Using the definition of the Hausdorff measure as

$$H^\alpha(C) = \lim_{\delta\rightarrow\infty} H_\delta^\alpha(C) = \lim_{\delta\rightarrow\infty} \left( \inf\sum_{i=1}^\infty |\operatorname{diam}(U_i)|^\alpha \right)$$

where the $\alpha$ is the Hausdorff dimension of $C$ and the infimum is taken over all sets $U_i$ such that the union covers $C,$ and $\operatorname{diam}(U_i) \leq \delta$

Can I say for the Cartesian product $C \times C$ that

$$H^{\alpha+\alpha}(C \times C) \geq H^\alpha(C)H^\alpha(C)$$

  • 2
    $\begingroup$ How about covering by squares? A very good starting point. $\endgroup$ – John B May 11 '18 at 15:12
  • $\begingroup$ It seems to me that your $H^\alpha$ is the Hausdorff measure. "Hausdorff content" actually means something else... $\endgroup$ – David C. Ullrich May 11 '18 at 15:13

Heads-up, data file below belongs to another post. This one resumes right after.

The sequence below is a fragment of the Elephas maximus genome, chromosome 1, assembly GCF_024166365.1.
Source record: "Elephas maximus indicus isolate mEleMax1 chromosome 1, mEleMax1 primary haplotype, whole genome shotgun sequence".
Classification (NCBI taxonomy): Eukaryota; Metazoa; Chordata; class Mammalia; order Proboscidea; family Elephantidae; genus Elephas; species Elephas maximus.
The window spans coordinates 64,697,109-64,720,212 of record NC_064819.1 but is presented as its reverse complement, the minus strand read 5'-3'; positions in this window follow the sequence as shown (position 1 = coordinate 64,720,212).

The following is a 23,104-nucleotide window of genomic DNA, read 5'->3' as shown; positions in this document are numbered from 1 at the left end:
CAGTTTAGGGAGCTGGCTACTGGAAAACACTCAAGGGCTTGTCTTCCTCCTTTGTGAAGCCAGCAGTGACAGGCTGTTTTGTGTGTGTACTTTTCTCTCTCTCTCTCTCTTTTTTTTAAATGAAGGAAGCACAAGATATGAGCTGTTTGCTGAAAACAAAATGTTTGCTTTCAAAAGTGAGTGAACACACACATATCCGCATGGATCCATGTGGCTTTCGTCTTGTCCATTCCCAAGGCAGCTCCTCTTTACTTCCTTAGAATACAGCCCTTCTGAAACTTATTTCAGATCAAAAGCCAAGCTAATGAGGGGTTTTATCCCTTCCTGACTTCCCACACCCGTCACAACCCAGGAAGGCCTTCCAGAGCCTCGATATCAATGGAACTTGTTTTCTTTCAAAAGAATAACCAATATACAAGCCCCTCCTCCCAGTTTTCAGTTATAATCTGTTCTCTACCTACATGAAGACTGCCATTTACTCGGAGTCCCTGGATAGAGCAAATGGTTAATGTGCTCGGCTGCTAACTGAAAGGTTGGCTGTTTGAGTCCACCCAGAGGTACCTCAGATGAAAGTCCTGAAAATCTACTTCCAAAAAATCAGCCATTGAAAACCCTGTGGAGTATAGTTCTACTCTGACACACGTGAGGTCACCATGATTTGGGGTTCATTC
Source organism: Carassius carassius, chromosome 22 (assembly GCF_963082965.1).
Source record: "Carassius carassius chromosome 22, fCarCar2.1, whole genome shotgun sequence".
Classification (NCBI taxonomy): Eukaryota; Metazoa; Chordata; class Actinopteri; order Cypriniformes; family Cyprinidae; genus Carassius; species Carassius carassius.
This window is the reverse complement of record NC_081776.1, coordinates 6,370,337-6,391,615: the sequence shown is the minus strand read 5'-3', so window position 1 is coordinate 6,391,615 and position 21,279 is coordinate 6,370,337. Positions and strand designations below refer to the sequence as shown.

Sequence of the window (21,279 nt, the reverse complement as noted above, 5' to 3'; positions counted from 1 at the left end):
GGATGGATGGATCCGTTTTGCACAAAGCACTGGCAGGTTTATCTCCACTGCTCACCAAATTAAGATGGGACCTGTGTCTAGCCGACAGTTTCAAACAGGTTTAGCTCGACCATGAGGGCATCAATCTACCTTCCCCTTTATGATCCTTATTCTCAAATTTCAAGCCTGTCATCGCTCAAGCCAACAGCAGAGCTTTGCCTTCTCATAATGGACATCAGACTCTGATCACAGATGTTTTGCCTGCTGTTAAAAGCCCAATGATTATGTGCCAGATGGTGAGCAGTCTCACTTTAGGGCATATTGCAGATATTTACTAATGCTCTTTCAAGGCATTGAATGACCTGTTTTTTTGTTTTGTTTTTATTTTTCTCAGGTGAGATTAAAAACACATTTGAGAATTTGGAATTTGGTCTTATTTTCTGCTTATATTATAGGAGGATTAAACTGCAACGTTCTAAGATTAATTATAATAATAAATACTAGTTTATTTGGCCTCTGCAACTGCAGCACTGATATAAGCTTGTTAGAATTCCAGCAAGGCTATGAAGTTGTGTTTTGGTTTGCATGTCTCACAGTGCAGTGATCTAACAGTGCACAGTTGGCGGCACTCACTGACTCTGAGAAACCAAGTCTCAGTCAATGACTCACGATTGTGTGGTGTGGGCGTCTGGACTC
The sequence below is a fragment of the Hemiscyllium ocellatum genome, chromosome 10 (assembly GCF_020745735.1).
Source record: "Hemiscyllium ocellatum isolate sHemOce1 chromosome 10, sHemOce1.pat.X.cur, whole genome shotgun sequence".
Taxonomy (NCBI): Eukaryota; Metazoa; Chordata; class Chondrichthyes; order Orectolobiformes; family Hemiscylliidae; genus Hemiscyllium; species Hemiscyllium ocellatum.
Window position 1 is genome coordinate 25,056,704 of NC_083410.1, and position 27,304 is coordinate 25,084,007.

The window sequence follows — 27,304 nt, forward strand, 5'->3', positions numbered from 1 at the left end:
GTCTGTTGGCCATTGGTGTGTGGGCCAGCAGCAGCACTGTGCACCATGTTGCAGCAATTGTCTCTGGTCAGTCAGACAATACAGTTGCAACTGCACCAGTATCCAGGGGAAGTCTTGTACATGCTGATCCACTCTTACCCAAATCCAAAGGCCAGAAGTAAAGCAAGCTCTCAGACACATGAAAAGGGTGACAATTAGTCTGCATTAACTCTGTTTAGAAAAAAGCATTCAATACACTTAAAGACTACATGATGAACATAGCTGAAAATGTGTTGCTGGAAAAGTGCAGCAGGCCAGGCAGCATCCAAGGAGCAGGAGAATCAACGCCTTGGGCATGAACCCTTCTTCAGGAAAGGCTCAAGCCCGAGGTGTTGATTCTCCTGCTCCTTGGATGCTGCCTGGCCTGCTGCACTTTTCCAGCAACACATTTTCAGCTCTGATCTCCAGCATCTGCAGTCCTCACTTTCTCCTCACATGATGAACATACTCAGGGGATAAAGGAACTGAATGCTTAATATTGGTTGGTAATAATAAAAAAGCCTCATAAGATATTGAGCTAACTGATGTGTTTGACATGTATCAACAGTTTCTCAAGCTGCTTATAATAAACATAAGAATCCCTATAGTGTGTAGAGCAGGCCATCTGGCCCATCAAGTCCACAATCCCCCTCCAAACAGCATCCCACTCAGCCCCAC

• $\begingroup$ Apologies that was how we were given it, I will update now thanks. $\endgroup$ – Sav May 11 '18 at 15:16
  • $\begingroup$ Nice Question, anyone got a proof? $\endgroup$ – Monty May 11 '18 at 15:26

Your Answer

By clicking “Post Your Answer”, you agree to our terms of service, privacy policy and cookie policy

Browse other questions tagged or ask your own question.